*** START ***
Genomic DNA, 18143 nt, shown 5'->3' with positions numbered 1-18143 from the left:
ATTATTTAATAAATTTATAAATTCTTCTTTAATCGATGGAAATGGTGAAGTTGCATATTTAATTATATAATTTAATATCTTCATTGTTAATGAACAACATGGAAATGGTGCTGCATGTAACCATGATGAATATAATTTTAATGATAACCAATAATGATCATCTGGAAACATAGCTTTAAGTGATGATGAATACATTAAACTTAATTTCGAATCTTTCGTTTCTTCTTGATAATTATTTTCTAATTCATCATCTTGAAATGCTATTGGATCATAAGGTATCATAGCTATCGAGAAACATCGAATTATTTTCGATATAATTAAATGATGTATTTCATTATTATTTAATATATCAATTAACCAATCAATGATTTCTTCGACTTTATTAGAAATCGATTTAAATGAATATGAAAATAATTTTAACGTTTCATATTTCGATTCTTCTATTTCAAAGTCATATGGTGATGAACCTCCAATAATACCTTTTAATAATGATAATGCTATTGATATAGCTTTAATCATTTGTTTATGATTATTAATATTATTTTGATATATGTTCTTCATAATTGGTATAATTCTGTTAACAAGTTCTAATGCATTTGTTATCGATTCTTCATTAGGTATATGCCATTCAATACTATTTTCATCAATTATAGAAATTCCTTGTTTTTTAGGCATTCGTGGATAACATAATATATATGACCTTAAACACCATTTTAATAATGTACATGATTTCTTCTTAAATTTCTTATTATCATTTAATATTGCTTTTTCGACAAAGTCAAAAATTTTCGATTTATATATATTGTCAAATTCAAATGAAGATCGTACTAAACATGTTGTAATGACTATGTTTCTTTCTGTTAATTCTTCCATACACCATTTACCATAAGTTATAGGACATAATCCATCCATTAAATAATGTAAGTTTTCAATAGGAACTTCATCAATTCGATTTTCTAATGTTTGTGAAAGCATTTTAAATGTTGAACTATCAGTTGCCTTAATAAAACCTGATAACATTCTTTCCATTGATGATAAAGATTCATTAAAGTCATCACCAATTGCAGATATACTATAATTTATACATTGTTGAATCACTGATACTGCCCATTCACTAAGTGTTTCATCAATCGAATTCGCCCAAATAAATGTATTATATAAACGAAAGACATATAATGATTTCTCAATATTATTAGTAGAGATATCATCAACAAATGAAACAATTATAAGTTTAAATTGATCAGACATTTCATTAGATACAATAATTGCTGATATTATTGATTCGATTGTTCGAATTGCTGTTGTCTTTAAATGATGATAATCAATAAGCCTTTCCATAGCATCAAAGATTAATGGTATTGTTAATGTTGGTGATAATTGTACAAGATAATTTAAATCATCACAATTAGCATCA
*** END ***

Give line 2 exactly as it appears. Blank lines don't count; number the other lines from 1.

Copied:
ATTATTTAATAAATTTATAAATTCTTCTTTAATCGATGGAAATGGTGAAGTTGCATATTTAATTATATAATTTAATATCTTCATTGTTAATGAACAACATGGAAATGGTGCTGCATGTAACCATGATGAATATAATTTTAATGATAACCAATAATGATCATCTGGAAACATAGCTTTAAGTGATGATGAATACATTAAACTTAATTTCGAATCTTTCGTTTCTTCTTGATAATTATTTTCTAATTCATCATCTTGAAATGCTATTGGATCATAAGGTATCATAGCTATCGAGAAACATCGAATTATTTTCGATATAATTAAATGATGTATTTCATTATTATTTAATATATCAATTAACCAATCAATGATTTCTTCGACTTTATTAGAAATCGATTTAAATGAATATGAAAATAATTTTAACGTTTCATATTTCGATTCTTCTATTTCAAAGTCATATGGTGATGAACCTCCAATAATACCTTTTAATAATGATAATGCTATTGATATAGCTTTAATCATTTGTTTATGATTATTAATATTATTTTGATATATGTTCTTCATAATTGGTATAATTCTGTTAACAAGTTCTAATGCATTTGTTATCGATTCTTCATTAGGTATATGCCATTCAATACTATTTTCATCAATTATAGAAATTCCTTGTTTTTTAGGCATTCGTGGATAACATAATATATATGACCTTAAACACCATTTTAATAATGTACATGATTTCTTCTTAAATTTCTTATTATCATTTAATATTGCTTTTTCGACAAAGTCAAAAATTTTCGATTTATATATATTGTCAAATTCAAATGAAGATCGTACTAAACATGTTGTAATGACTATGTTTCTTTCTGTTAATTCTTCCATACACCATTTACCATAAGTTATAGGACATAATCCATCCATTAAATAATGTAAGTTTTCAATAGGAACTTCATCAATTCGATTTTCTAATGTTTGTGAAAGCATTTTAAATGTTGAACTATCAGTTGCCTTAATAAAACCTGATAACATTCTTTCCATTGATGATAAAGATTCATTAAAGTCATCACCAATTGCAGATATACTATAATTTATACATTGTTGAATCACTGATACTGCCCATTCACTAAGTGTTTCATCAATCGAATTCGCCCAAATAAATGTATTATATAAACGAAAGACATATAATGATTTCTCAATATTATTAGTAGAGATATCATCAACAAATGAAACAATTATAAGTTTAAATTGATCAGACATTTCATTAGATACAATAATTGCTGATATTATTGATTCGATTGTTCGAATTGCTGTTGTCTTTAAATGATGATAATCAATAAGCCTTTCCATAGCATCAAAGATTAATGGTATTGTTAATGTTGGTGATAATTGTACAAGATAATTTAAATCATCACAATTAGCATCA